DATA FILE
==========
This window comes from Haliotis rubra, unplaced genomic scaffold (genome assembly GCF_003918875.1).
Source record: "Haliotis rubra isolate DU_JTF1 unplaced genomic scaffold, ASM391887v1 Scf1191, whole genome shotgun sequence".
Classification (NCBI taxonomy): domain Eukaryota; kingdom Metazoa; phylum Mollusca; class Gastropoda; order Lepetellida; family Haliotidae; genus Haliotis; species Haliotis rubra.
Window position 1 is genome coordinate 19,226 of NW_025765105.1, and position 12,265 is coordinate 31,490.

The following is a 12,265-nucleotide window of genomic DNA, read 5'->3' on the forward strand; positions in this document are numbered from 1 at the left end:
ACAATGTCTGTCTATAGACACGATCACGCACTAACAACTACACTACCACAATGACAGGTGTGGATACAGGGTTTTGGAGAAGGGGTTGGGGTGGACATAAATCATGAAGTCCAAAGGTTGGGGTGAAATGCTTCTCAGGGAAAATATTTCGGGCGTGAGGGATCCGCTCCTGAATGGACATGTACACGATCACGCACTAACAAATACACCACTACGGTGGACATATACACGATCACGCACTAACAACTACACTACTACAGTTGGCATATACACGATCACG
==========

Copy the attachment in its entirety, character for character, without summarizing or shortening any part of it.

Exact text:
This window comes from Haliotis rubra, unplaced genomic scaffold (genome assembly GCF_003918875.1).
Source record: "Haliotis rubra isolate DU_JTF1 unplaced genomic scaffold, ASM391887v1 Scf1191, whole genome shotgun sequence".
Classification (NCBI taxonomy): domain Eukaryota; kingdom Metazoa; phylum Mollusca; class Gastropoda; order Lepetellida; family Haliotidae; genus Haliotis; species Haliotis rubra.
Window position 1 is genome coordinate 19,226 of NW_025765105.1, and position 12,265 is coordinate 31,490.

The following is a 12,265-nucleotide window of genomic DNA, read 5'->3' on the forward strand; positions in this document are numbered from 1 at the left end:
ACAATGTCTGTCTATAGACACGATCACGCACTAACAACTACACTACCACAATGACAGGTGTGGATACAGGGTTTTGGAGAAGGGGTTGGGGTGGACATAAATCATGAAGTCCAAAGGTTGGGGTGAAATGCTTCTCAGGGAAAATATTTCGGGCGTGAGGGATCCGCTCCTGAATGGACATGTACACGATCACGCACTAACAAATACACCACTACGGTGGACATATACACGATCACGCACTAACAACTACACTACTACAGTTGGCATATACACGATCACG